The “Big Girl’s” Guide to Survival in a Racist Community
It’s difficult to imagine that in the 21st century, with the appointment of Barack Hussein Obama as our 44th national president, there remains profound racism among us. But why not? Were we so caught up in this tremendously historic landmark that we mistook it for a dissipation of hatred? The truth of the matter is that with this progression towards leveling the playing field for all human beings, there remained a quiet undertow of resentment, hatred and fear among those who wish to not only preserve the racial divide, but widen it. The inauguration of a president of African descent posed a threat that came with a backlash of both overt and covert racism in those communities, leaving those targeted to deal with the consequences.
If you have found yourself in a community that harbors racist methods, practices and ideologies, the following are a few suggestions to help you remain undaunted in the face of opposition.
· Don’t take ownership of other people’s problems.
Racism is clearly a social cancer that impedes progress. Racist attitudes and behavior are most often cultivated and bred from generation to generation. It can be easy to meet the racist on his or her terms and attempt to return hatred for hatred. Avoid this. The racist often feeds off of your defensiveness. Don’t engage. Instead, simply acknowledge the attitude of the racist and his or her right to feel that way, and move on without giving more attention. You have nothing to prove.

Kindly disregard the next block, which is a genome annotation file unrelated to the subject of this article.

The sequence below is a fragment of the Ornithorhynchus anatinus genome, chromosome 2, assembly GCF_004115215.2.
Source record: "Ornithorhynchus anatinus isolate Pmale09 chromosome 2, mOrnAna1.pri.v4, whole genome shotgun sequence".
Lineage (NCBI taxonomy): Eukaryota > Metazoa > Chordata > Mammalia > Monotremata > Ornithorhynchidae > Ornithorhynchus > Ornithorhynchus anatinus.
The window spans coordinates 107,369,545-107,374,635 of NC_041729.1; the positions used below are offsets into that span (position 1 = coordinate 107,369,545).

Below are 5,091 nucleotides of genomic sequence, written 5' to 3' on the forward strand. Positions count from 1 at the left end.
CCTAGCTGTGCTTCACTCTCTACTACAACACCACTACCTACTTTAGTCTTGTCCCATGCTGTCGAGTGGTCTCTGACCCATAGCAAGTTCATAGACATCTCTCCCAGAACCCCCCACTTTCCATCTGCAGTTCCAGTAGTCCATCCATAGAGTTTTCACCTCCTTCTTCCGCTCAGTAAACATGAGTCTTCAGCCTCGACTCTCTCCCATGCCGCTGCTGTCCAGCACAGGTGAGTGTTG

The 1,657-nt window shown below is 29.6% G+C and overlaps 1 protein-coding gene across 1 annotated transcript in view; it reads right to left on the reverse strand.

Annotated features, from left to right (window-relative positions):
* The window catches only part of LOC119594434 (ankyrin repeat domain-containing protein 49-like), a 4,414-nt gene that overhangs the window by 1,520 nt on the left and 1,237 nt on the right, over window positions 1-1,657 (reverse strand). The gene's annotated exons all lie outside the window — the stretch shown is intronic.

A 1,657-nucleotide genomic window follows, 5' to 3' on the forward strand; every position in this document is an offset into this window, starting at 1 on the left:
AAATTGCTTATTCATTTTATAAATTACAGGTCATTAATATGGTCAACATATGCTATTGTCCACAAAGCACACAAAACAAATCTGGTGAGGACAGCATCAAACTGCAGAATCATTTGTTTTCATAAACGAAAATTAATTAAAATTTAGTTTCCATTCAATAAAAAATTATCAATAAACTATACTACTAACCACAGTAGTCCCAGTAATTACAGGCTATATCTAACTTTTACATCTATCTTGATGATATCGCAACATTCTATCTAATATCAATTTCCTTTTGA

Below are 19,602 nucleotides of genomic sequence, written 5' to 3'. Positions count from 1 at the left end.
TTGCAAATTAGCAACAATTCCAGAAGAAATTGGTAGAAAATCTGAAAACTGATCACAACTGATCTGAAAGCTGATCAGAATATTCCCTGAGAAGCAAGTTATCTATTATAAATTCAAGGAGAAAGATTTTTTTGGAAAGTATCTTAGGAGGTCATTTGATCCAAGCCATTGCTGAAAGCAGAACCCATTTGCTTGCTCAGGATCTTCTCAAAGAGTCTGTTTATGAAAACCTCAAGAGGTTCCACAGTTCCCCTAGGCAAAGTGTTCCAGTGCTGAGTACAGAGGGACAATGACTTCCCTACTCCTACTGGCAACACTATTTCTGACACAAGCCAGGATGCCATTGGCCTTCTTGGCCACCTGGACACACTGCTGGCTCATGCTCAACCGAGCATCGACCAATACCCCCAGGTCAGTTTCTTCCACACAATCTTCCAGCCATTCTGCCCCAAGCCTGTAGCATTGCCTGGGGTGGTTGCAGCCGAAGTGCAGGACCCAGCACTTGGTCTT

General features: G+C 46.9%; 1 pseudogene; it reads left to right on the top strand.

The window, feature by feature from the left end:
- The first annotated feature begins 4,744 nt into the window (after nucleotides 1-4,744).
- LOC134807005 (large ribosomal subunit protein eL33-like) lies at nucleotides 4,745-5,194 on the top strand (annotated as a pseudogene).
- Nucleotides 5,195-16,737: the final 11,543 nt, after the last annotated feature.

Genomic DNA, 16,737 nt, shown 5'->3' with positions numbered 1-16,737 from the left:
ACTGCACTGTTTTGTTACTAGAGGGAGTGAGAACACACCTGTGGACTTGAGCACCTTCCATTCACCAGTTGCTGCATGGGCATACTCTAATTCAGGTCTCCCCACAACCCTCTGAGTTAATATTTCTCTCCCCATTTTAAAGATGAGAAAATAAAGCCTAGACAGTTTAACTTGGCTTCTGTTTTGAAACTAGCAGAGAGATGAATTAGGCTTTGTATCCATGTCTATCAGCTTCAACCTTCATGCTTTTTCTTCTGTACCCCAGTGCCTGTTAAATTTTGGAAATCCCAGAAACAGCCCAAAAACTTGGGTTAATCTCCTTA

· Don’t be intimidated by ill behavior.
Attempts to intimidate you can result in you withdrawing from your responsibilities as a productive member of society. Don’t allow yourself to become socially withdrawn. Continue to participate in social activities and events that interest you. Maintain who you are. Vote.
· Know your rights.
Keep abreast of local laws and your rights as a citizen. If you feel your rights have been compromised or violated, be sure to keep documentation of everything and navigate the channels of government appropriately if the need arises.
· Be true to yourself.
Many times in difficult situations we find it easier to accept the ideals of the dominant society. Guard against this. Not every act is one of racism. Not every person in the community is racist.
Continue to present yourself in a manner that is easily approachable without compromising who you are as an individual.
The challenge to make America its best is ongoing. Some can seem more a snag in the very fabric that represents our great country rather than a thread holding its place alongside others to allow the beauty of it to show forth. Don’t allow your rights as a citizen to become overshadowed because of a minority of those who seek to preserve oppression and hatred. Uphold America to its creed and responsibility to you handed down from your forefathers and accessible from sea to shining sea.